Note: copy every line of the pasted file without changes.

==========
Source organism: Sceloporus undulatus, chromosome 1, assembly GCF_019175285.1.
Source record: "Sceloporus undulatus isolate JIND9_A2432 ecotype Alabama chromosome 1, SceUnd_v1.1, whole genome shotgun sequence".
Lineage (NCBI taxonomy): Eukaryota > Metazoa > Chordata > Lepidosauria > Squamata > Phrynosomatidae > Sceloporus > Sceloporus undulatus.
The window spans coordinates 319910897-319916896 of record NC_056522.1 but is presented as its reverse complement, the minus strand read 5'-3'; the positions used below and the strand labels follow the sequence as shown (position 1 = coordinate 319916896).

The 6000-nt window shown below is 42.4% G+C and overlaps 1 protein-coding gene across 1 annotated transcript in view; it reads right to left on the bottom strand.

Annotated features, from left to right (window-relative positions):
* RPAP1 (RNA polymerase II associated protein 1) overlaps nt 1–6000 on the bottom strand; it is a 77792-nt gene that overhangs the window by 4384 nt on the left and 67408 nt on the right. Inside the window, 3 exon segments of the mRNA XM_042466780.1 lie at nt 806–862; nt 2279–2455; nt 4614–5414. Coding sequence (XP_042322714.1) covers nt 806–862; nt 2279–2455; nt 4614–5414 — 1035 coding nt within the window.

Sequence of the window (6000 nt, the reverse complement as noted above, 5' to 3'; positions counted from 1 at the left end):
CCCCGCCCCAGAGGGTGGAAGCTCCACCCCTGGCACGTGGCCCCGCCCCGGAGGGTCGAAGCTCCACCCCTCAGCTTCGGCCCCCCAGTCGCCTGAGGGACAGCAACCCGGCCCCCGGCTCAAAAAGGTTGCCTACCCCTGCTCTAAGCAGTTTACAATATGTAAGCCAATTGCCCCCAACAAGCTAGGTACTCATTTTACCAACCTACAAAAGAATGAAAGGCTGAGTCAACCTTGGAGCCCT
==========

Source organism: Sceloporus undulatus, chromosome 1, assembly GCF_019175285.1.
Source record: "Sceloporus undulatus isolate JIND9_A2432 ecotype Alabama chromosome 1, SceUnd_v1.1, whole genome shotgun sequence".
Lineage (NCBI taxonomy): Eukaryota > Metazoa > Chordata > Lepidosauria > Squamata > Phrynosomatidae > Sceloporus > Sceloporus undulatus.
The window spans coordinates 319910897-319916896 of record NC_056522.1 but is presented as its reverse complement, the minus strand read 5'-3'; the positions used below and the strand labels follow the sequence as shown (position 1 = coordinate 319916896).

The 6000-nt window shown below is 42.4% G+C and overlaps 1 protein-coding gene across 1 annotated transcript in view; it reads right to left on the bottom strand.

Annotated features, from left to right (window-relative positions):
* RPAP1 (RNA polymerase II associated protein 1) overlaps nt 1–6000 on the bottom strand; it is a 77792-nt gene that overhangs the window by 4384 nt on the left and 67408 nt on the right. Inside the window, 3 exon segments of the mRNA XM_042466780.1 lie at nt 806–862; nt 2279–2455; nt 4614–5414. Coding sequence (XP_042322714.1) covers nt 806–862; nt 2279–2455; nt 4614–5414 — 1035 coding nt within the window.

Sequence of the window (6000 nt, the reverse complement as noted above, 5' to 3'; positions counted from 1 at the left end):
CCCCGCCCCAGAGGGTGGAAGCTCCACCCCTGGCACGTGGCCCCGCCCCGGAGGGTCGAAGCTCCACCCCTCAGCTTCGGCCCCCCAGTCGCCTGAGGGACAGCAACCCGGCCCCCGGCTCAAAAAGGTTGCCTACCCCTGCTCTAAGCAGTTTACAATATGTAAGCCAATTGCCCCCAACAAGCTAGGTACTCATTTTACCAACCTACAAAAGAATGAAAGGCTGAGTCAACCTTGGAGCCCT